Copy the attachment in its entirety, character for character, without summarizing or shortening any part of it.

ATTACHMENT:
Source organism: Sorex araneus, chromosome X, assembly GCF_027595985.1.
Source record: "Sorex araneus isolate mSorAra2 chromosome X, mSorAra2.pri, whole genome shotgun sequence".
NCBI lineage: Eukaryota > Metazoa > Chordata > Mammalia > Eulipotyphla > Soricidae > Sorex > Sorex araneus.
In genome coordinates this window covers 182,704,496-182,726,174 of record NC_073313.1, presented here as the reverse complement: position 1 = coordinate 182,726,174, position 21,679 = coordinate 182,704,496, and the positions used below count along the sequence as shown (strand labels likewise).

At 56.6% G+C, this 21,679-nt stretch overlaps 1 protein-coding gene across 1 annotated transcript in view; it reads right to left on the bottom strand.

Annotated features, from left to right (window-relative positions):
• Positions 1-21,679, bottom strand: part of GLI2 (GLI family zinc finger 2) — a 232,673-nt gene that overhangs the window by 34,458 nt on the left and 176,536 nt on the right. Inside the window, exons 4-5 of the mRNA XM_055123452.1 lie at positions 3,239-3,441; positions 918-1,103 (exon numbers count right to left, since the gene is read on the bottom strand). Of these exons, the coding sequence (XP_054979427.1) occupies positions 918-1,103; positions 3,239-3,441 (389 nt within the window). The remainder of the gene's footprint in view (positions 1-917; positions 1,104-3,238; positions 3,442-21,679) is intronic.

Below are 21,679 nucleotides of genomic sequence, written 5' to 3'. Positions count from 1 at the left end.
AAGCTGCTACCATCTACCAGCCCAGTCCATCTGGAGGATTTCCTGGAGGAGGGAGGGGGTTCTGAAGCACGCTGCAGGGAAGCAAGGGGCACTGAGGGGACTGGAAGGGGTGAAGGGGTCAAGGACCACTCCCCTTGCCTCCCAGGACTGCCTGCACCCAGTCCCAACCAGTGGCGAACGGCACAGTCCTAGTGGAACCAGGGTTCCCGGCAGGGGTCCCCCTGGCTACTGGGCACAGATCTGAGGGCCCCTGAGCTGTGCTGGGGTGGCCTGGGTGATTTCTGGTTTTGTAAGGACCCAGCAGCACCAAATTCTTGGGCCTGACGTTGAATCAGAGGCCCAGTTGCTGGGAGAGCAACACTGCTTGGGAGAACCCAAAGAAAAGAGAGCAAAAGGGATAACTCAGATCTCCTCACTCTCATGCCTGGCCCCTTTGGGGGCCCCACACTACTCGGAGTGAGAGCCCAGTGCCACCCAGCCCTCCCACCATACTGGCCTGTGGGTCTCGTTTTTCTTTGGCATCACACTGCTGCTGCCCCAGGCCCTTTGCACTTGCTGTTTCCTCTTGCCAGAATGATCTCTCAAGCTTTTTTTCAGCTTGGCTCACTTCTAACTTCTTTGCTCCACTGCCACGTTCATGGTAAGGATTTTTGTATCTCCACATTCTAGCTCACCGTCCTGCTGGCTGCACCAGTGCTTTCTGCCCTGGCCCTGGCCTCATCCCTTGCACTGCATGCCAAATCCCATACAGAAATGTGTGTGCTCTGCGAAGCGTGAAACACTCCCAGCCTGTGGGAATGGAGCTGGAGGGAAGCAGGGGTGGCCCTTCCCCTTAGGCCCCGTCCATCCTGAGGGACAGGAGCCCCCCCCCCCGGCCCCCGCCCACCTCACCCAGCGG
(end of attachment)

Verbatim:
Source organism: Sorex araneus, chromosome X, assembly GCF_027595985.1.
Source record: "Sorex araneus isolate mSorAra2 chromosome X, mSorAra2.pri, whole genome shotgun sequence".
NCBI lineage: Eukaryota > Metazoa > Chordata > Mammalia > Eulipotyphla > Soricidae > Sorex > Sorex araneus.
In genome coordinates this window covers 182,704,496-182,726,174 of record NC_073313.1, presented here as the reverse complement: position 1 = coordinate 182,726,174, position 21,679 = coordinate 182,704,496, and the positions used below count along the sequence as shown (strand labels likewise).

At 56.6% G+C, this 21,679-nt stretch overlaps 1 protein-coding gene across 1 annotated transcript in view; it reads right to left on the bottom strand.

Annotated features, from left to right (window-relative positions):
• Positions 1-21,679, bottom strand: part of GLI2 (GLI family zinc finger 2) — a 232,673-nt gene that overhangs the window by 34,458 nt on the left and 176,536 nt on the right. Inside the window, exons 4-5 of the mRNA XM_055123452.1 lie at positions 3,239-3,441; positions 918-1,103 (exon numbers count right to left, since the gene is read on the bottom strand). Of these exons, the coding sequence (XP_054979427.1) occupies positions 918-1,103; positions 3,239-3,441 (389 nt within the window). The remainder of the gene's footprint in view (positions 1-917; positions 1,104-3,238; positions 3,442-21,679) is intronic.

Below are 21,679 nucleotides of genomic sequence, written 5' to 3'. Positions count from 1 at the left end.
AAGCTGCTACCATCTACCAGCCCAGTCCATCTGGAGGATTTCCTGGAGGAGGGAGGGGGTTCTGAAGCACGCTGCAGGGAAGCAAGGGGCACTGAGGGGACTGGAAGGGGTGAAGGGGTCAAGGACCACTCCCCTTGCCTCCCAGGACTGCCTGCACCCAGTCCCAACCAGTGGCGAACGGCACAGTCCTAGTGGAACCAGGGTTCCCGGCAGGGGTCCCCCTGGCTACTGGGCACAGATCTGAGGGCCCCTGAGCTGTGCTGGGGTGGCCTGGGTGATTTCTGGTTTTGTAAGGACCCAGCAGCACCAAATTCTTGGGCCTGACGTTGAATCAGAGGCCCAGTTGCTGGGAGAGCAACACTGCTTGGGAGAACCCAAAGAAAAGAGAGCAAAAGGGATAACTCAGATCTCCTCACTCTCATGCCTGGCCCCTTTGGGGGCCCCACACTACTCGGAGTGAGAGCCCAGTGCCACCCAGCCCTCCCACCATACTGGCCTGTGGGTCTCGTTTTTCTTTGGCATCACACTGCTGCTGCCCCAGGCCCTTTGCACTTGCTGTTTCCTCTTGCCAGAATGATCTCTCAAGCTTTTTTTCAGCTTGGCTCACTTCTAACTTCTTTGCTCCACTGCCACGTTCATGGTAAGGATTTTTGTATCTCCACATTCTAGCTCACCGTCCTGCTGGCTGCACCAGTGCTTTCTGCCCTGGCCCTGGCCTCATCCCTTGCACTGCATGCCAAATCCCATACAGAAATGTGTGTGCTCTGCGAAGCGTGAAACACTCCCAGCCTGTGGGAATGGAGCTGGAGGGAAGCAGGGGTGGCCCTTCCCCTTAGGCCCCGTCCATCCTGAGGGACAGGAGCCCCCCCCCCCGGCCCCCGCCCACCTCACCCAGCGG